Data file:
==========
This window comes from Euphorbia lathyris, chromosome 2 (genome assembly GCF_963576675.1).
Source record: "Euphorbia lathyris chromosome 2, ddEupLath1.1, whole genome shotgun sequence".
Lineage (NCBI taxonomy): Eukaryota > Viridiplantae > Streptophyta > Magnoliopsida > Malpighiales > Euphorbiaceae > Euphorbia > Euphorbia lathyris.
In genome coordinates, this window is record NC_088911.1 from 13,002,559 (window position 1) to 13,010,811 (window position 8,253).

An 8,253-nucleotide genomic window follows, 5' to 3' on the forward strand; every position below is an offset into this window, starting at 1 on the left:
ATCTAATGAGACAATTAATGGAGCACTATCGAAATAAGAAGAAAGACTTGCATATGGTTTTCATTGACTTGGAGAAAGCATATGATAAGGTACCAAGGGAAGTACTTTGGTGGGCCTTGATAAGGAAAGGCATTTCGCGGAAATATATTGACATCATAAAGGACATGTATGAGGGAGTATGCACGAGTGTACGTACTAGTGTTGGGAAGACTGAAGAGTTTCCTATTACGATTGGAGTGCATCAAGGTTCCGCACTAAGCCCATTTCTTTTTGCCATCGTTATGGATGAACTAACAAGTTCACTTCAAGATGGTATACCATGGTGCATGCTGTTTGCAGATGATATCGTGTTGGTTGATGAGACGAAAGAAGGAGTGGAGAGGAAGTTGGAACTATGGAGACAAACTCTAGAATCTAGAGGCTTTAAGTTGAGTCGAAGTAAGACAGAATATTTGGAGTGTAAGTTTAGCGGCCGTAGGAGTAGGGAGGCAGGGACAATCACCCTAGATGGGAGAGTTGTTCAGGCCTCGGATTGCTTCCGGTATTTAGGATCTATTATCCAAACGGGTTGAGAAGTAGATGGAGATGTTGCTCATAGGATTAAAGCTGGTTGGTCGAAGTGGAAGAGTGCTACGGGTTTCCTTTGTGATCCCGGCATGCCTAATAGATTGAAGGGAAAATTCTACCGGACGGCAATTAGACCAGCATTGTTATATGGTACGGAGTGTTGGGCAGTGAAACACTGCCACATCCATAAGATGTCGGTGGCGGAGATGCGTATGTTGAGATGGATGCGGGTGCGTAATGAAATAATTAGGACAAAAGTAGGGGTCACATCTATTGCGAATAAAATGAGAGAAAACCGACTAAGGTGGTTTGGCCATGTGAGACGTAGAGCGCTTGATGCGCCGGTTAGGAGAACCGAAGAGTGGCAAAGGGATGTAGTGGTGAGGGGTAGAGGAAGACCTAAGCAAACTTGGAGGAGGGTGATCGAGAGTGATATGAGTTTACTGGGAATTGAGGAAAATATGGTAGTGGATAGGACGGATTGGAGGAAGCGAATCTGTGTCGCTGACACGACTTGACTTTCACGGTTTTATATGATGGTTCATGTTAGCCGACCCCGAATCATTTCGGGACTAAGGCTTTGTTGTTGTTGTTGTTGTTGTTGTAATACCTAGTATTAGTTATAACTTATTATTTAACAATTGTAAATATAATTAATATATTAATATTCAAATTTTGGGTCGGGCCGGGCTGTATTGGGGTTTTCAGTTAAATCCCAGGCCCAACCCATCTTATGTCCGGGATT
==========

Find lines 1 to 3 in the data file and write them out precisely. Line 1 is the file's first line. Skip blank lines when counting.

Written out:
This window comes from Euphorbia lathyris, chromosome 2 (genome assembly GCF_963576675.1).
Source record: "Euphorbia lathyris chromosome 2, ddEupLath1.1, whole genome shotgun sequence".
Lineage (NCBI taxonomy): Eukaryota > Viridiplantae > Streptophyta > Magnoliopsida > Malpighiales > Euphorbiaceae > Euphorbia > Euphorbia lathyris.